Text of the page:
model: React.PropTypes.instanceOf(Backbone.Model)
  },

  componentDidMount: function() {
    var _this = this;
    this.props.model.on('change', function(data) {
      _this.setState(data);
    });
  },

  componentWillUnmount: function() {
    this.props.model.off('change')
  },

  render: function() { /* ... */ },

  onChangeHandler: function() {
    // ...
    this.props.model.set(newData) // Bummer: doesn't trigger update event on parent collection
  }
});

The weakness in the approach is that you have to completely tie yourself to the Backbone event system and manually synchronize the component’s state with the model. Even in this basic example it’s tricky to know if we should update from the model in the parent or child. The Backbone event system also proved to be too limited to effectively update in all cases. One major issue we ran into was the lack of events on the parent collection when a child model was saved.

By violating the one-way data flow pattern, we were losing most of the benefits of React and ended up with a bunch of code trying to keep state in sync. At this point, we realized we needed a different pattern.

Let’s Use Flux!

In case you are still a bit confused with the Flux pattern, let me give you a basic review of all the pieces.

Flux is not much more than a fancy event system around Stores. Stores are the most essential piece, which are singletons that simply hold data. Stores allow us to hold state outside of the React components, such as the above list of domains. Any component that needs this data (DomainList.js.jsx, Counter.js.jsx, etc) can reference the singleton and subscribe to updates to update state.

What if we only used stores and components, without using any other parts of Flux? It might look something like the following:

Not Really Flux

Not Really Flux

// DomainList.js.jsx
var DomainStore = require('../DomainStore');

var DomainList = React.createClass({
  componentDidMount: function() {
    DomainStore.addChangeListener(this.onStoreChange);
    DomainStore.fetchDataIfNecessary();
  },

  onStoreChange: function(data) {
    this.setState(DataStore.data());
  },

  getInitialState: function(data) {
    return DomainStore.data();
  }

  // ...


// DomainStore.js
var DomainStore = {
  addChangeListener: function(callback) {
    // Store and register callback
  },

  emitChange: function() {
    // Run all registered callbacks
  },

  data: function() {
    return this._data;
  },

  initialize: function() {
    this._data = { loadingState: 'loading', domains: [] }
    some.ajax.library('api/domains/index', this.handleSuccess, this.handleFailure);
  },

  handleSuccess: function(data) {
    this._data.domains = data;
    this._data.loadingState = 'loaded';
    this.emitChange();
  },

  // ... many other methods that you create to update the
  //     underlying data collection then emit change
}

DomainStore.initialize();

module.exports = DomainStore;

This nicely separates state out of the component. We are able to use this singleton in several components, and update whenever the store emits a change. It’s pretty close to Backbone, but you have more control on the emitted events. And all those updating callbacks? They are simply methods on the store, and you can use as many as you need without the hassle of passing them all down. You will still need references in the child components (ids, keys, and indices) to dig into the store’s data structure, but you can add as many functions as you need with no need to pass them down as props.

So why bother with actions and the dispatcher? They buy you a few nice things. One is the magical one-way data flow that give you bragging points. More importantly, they can take the complexity of API calls out of the store and allow multiple stores respond to the same actions. The component can then simply rely on events and not care about what state the store is in.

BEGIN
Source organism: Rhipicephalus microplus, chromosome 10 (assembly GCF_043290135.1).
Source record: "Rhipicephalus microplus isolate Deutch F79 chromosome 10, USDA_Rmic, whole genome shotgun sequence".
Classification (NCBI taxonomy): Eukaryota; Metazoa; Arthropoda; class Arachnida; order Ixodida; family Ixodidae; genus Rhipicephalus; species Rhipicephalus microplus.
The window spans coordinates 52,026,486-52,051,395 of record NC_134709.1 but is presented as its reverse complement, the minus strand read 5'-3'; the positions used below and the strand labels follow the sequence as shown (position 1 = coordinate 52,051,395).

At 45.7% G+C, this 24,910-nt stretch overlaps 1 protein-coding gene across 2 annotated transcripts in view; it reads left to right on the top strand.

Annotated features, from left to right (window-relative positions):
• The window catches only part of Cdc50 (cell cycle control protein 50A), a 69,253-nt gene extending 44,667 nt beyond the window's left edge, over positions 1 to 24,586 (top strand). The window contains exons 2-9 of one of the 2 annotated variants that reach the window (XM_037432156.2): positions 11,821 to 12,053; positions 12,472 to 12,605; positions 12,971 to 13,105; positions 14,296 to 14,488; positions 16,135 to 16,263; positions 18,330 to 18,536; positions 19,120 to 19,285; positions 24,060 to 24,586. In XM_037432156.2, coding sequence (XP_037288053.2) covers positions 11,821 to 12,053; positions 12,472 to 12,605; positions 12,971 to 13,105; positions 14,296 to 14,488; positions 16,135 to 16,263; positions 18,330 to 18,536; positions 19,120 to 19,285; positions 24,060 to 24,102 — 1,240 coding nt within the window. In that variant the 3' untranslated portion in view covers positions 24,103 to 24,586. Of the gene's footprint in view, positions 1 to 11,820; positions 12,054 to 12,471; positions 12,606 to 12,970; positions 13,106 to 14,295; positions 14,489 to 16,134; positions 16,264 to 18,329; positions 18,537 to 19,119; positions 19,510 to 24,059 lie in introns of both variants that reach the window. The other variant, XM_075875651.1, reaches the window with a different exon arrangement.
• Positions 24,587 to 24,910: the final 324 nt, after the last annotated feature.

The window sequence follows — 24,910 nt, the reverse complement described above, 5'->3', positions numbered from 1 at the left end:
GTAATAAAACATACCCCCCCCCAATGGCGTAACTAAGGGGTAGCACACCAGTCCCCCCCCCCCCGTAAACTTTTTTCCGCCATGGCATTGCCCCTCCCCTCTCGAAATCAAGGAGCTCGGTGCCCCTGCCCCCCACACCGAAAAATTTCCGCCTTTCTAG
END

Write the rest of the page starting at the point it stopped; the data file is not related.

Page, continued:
Basic Flux Diagram

Basic Flux Diagram

We are using Facebook’s dispatcher, which is a singleton that broadcasts events and data to all subscribers. Your entire app should use the same dispatcher to allow stores to subscribe any events in your app.

So finally, we end up with something that looks like this:

// --------------------------------------------------------------------------
// DomainList.js.jsx
//
// The parent component only need to kick off the store if necessary
// and update state on store change
// --------------------------------------------------------------------------
var DomainStore = require('../DomainStore');
var DomainActions = require('../DomainActions');

var DomainList = React.createClass({
  componentDidMount: function() {
    DomainStore.addChangeListener(this.onStoreChange);
    DomainActions.fetchDataIfNecessary();
  },

  onStoreChange: function(data) {
    this.setState(DataStore.data());
  },

  getInitialState: function(data) {
    return DomainStore.data();
  },

  render: function() {
    return <div>{this.state.domains.map(this.renderDomainItem)}</div>
  },

  // ...
}

// --------------------------------------------------------------------------
// IpRow.js.jsx
//
// This nested component can update the parent by including actions as well!
// Any updates will trigger an update in the store, which will update the
// parent component and flow down to the individual IpRow.
// --------------------------------------------------------------------------
var DomainActions = require('../DomainActions');

var IpRow = React.createClass({
  // ...

  onFormChangeHandler: function(event) {
    DomainActions.updateIpRow(this.props.domainIndex, this.props.rowIndex, newData);
  }
}

// --------------------------------------------------------------------------
// DomainActions.js
//
// Actions now handle the API calls and fire different events to the store.
// It's nice to mirror AJAX events as dispatcher events.
// --------------------------------------------------------------------------
var dispatcher = require('dispatcher');
var DomainStore = require('../DomainStore');

module.exports = {
  fetchDataIfNecessary: function() {
    loadingState = DomainStore.data().loadingState;
    if (loadingState === 'initial' || loadingState === 'failed' ) {
      some.ajax.library('api/domains/index', this.handleSuccess, this.handleFailure);
    }
  },

  handleSuccess: function(newData) {
    dispatcher.dispatch({
      type: 'DOMAIN_FETCH_SUCCESS',
      data: newData
    });
  },

  handleFailure: function() {
    dispatcher.dispatch({
      type: 'DOMAIN_FETCH_FAILURE'
    });
  },

  updateIpRow: function(domainIndex, rowIndex, newData) {
    dispatcher.dispatch({
      type: 'DOMAIN_UPDATE_IP_ROW',